“The Nine of Wands shows that sometimes we need to draw on our inner reserves. We need to protect what is important to us, we need to protect our energy. We need to keep going, even though we may feel a little tired from being so on-guard. This kind of perseverance can be admirable, but can also lead to weariness.”
I thought, of course. Work is out of balance! I’m working too much. I’m always on the edge of burnout. I’m too busy, there’s too much going on, there’s too much pressure and stress. Work. This is about work.
But for some reason, I paused before posting the picture and that little response to it on Instagram. Instead, I sat with it for a few days.
I wondered why it was so easy to come to that interpretation.
I wondered about what the effect of having this story so prominently in my mind might be – how does it impact my days to always be framing myself in terms of “the edge of burnout” and “doing too much”?
I was a little uncomfortable with this line of inquiry, because I am always cautious when I feel myself edging towards “shift the narrative.” So often, this is used as a bludgeon against people who are legitimately struggling with injustice.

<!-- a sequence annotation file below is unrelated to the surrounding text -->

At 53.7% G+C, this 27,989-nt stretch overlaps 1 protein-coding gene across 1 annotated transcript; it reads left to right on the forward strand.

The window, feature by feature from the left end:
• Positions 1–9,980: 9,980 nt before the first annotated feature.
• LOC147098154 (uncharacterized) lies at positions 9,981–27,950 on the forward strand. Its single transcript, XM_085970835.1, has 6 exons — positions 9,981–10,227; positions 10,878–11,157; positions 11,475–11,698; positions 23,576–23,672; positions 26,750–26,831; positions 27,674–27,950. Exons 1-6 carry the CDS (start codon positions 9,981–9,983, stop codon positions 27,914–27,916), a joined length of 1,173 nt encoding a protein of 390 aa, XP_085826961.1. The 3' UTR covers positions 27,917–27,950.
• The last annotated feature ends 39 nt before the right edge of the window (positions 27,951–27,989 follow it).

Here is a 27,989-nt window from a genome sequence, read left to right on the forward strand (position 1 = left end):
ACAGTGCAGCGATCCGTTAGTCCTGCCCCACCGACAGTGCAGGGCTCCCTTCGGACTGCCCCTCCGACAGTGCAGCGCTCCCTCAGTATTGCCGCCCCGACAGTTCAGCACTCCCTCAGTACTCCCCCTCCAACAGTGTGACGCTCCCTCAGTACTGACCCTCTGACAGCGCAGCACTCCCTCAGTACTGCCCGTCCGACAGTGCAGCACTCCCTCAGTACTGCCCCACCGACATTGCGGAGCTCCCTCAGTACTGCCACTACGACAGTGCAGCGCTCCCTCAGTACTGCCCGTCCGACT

“Just shift your narrative!”
“Just focus on the positive!”
How about, just bite me.
However, this idea of shifting my own narrative is a theme that’s been coming up for me in a lot of areas lately. I have noticed that I’ve pushed so hard away from weaponized positivity that I sometimes feel like I’ve lost my connection to any kind of positivity at all. It’s easy, lately, to find myself feeling hopeless, trapped, powerless.
Even though it is unjust to demand that hurting people “focus on the positive,” that doesn’t mean there is never a time to re-frame.
In my narrative therapy training, I’ve been taught to “linger with intent” in the problem story – to invite community members to talk about their problems without shame or judgement, and to look for ways to strengthen their connection to preferred outcomes and preferred selves within those stories.
What this looks like in practice is that I listen to the stories that community members bring into narrative therapy sessions with an ear open to “double-storying” – what’s not being said here, but might be present anyway? In a story of anger, for example, there is sometimes a sense of justice that refuses to be silenced. In a story of hopelessness or exhaustion, there might be a cherished belief that things could be, and should be, different.